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Ashura: the Martyrdom of Imam Hussain


Many reports suggest that during the early period of the Prophet's mission in Makkah, Muslims fasted on Muharram 10th; they started fasting for two days in Medina on the 10th and 9th or 11th of the month.

Ashura refers to the 10th of Muharram, and according to Muslim beliefs, this day was of great significance in all religious traditions.

However, on fasting on the 10th of Muharram, there are differences between Shia and Sunni scholars.


Shia Opinions

The renowned Shia researcher Muhaqqiq Qummi says that the fast of the day of 'Ashura came before the fast of Ramadan.

Sayyid 'Amili writes, "There are a lot of differing opinions about fasting on the day of 'Ashura. For example, was it wajib, or was it not? Our hadith recorded that fasting on the day of 'Ashura was wajib before the enactment of fasting in the holy month of Ramadan. Among the people narrated these hadiths are Zurarah and Muhammad ibn Muslim."

Allamah Majlisi relates from the book "Al-Muntaqi" that in the first year of migration to Medina, Allah's Prophet (S) fasted on 'Ashura, and the other people followed suit."

Upon study of the sayings of the Shi'ah scholars, one can infer that they have not put forward a definite opinion about fasting on the day of 'Ashura. Instead, they have contented themselves with narrating the differences among the scholars and in hadith. Only the renowned researcher Muhaqqiq Qummi has cited hadith that indicate the necessity of fasting on this day.


Sunni Opinions

Qadi 'Ayni says, "They have differed about the judgment of fasting during the early days of Islam. For example, Abu Hanifah believed it was wajib to fast on the day of 'Ashura in the past. But on the other hand, Shafi'i's companions have given two opinions: the most famous opinion is that it was highly recommended [mustahabb-e mu'akkad] right from the beginning of Islam and Islamic law, and never has it been wajib for the Islamic Ummah.

After the revelation of the Qur'anic verse enacting the fast of Ramadan, it remained mustahabb, but but lost the recommendation and emphasis it enjoyed before. The second opinion of Shafi'i's companions is similar to that of Abu Hanifah.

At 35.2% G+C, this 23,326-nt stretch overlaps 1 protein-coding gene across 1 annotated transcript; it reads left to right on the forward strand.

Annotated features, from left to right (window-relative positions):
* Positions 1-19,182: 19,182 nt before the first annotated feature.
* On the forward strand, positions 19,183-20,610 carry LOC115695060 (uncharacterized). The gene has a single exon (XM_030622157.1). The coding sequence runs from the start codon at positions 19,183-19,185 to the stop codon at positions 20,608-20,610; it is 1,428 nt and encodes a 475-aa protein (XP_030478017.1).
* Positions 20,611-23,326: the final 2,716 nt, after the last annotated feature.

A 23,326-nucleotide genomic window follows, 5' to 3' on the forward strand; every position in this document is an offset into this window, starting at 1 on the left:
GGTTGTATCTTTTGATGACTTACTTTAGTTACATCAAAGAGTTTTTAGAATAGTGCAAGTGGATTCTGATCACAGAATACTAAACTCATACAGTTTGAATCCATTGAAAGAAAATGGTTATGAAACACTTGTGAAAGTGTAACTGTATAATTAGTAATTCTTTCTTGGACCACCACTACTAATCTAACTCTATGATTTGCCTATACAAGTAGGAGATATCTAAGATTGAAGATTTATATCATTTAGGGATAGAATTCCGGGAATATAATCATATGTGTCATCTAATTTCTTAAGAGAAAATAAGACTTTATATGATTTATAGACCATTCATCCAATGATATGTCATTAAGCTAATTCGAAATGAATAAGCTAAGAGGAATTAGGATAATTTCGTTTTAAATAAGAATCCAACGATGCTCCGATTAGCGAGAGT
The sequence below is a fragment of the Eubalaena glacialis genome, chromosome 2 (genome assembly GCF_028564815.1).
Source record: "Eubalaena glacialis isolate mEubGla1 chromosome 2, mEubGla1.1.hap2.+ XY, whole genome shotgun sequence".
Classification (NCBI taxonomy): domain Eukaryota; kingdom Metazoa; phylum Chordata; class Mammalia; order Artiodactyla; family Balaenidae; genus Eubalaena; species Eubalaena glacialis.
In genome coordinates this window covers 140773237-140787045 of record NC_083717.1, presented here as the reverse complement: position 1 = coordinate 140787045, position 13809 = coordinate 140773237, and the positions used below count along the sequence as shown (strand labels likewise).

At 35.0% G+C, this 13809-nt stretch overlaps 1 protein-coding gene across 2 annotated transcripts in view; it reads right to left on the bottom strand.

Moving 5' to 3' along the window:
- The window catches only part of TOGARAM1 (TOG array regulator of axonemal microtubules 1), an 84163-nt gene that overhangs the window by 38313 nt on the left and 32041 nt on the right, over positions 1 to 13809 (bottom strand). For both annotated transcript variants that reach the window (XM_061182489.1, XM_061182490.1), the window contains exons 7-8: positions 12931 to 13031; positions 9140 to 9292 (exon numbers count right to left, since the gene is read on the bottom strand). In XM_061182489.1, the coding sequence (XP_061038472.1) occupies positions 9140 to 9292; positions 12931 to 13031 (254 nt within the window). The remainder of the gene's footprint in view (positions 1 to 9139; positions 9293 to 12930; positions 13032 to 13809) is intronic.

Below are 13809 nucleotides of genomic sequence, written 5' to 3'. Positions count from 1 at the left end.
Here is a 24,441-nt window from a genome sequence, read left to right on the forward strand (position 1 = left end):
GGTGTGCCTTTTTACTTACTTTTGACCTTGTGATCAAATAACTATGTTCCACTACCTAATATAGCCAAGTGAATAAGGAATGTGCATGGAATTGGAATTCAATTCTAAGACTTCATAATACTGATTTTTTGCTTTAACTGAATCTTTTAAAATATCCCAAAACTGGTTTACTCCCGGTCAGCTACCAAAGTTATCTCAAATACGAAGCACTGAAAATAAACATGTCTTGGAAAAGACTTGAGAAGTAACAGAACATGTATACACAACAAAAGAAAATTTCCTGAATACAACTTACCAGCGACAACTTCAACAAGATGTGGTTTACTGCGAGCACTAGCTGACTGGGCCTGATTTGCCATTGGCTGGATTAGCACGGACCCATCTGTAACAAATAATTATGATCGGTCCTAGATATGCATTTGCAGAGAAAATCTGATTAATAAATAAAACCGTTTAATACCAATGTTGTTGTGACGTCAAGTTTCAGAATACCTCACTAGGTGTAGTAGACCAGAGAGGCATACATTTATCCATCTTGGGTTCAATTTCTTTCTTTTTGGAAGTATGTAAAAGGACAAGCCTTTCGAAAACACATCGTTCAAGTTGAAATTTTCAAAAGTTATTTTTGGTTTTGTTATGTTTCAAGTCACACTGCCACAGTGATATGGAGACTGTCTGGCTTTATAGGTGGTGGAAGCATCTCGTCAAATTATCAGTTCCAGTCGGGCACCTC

'Ayad has said that some predecessors used to believe this fast was wajib and remained wajib without any abrogation even after the verse enacting the fast of Ramadan. But supporters of this opinion have defeated, and hence common consensus is that this fast is not wajib, and they maintain that it is mustahabb."

Ibn Qudamah says, "There are differing opinions about the fast of the day of 'Ashura whether it was wajib or not. Qadi says it was wajib, which resulted from religious deduction and conclusion. He has deduced this using two rationales. It has also been quoted from Ahmad ibn Hanbal that the fast of the day of 'Ashura was wajib."

Kasani writes, "The fast of the day of 'Ashura was wajib during those days." 'Asqalani says that this fast was wajib."

However, Muslims, in general, remember Ashura as the day of the martyrdom of Imam Hussein. Imam Ibn Taymiya wrote the following about this greatest tragedy in early Islam.

و

أما من قتل الحسين أو أعان على قتله أو رضي بذلك فعليه لعنة الله والملائكة والناس أجمعين, ابن تيمية في مجموع الفتاوى 4 / 487

"The curse of God, the angels, and the entire community is on those who killed al-Hussein, assisted in killing him, or accepted his killing.

Ibn Taymiya, Majmou' al-Fatawa 4 / 487 فإن قتل الحسين وقتل عثمان من قبله كان من أعظم أسباب الفتن في هذه الامة وقتلتهما من شرار الخلق عند الله, ابن تيمية411 /3 الفتاوى

The killing of Hussein and Uthman before him is one of the great reasons for the temptations in the Muslim community, and God regards their killers as the worst of people / Majmou' al-Fatawa, Ibn Taymiya.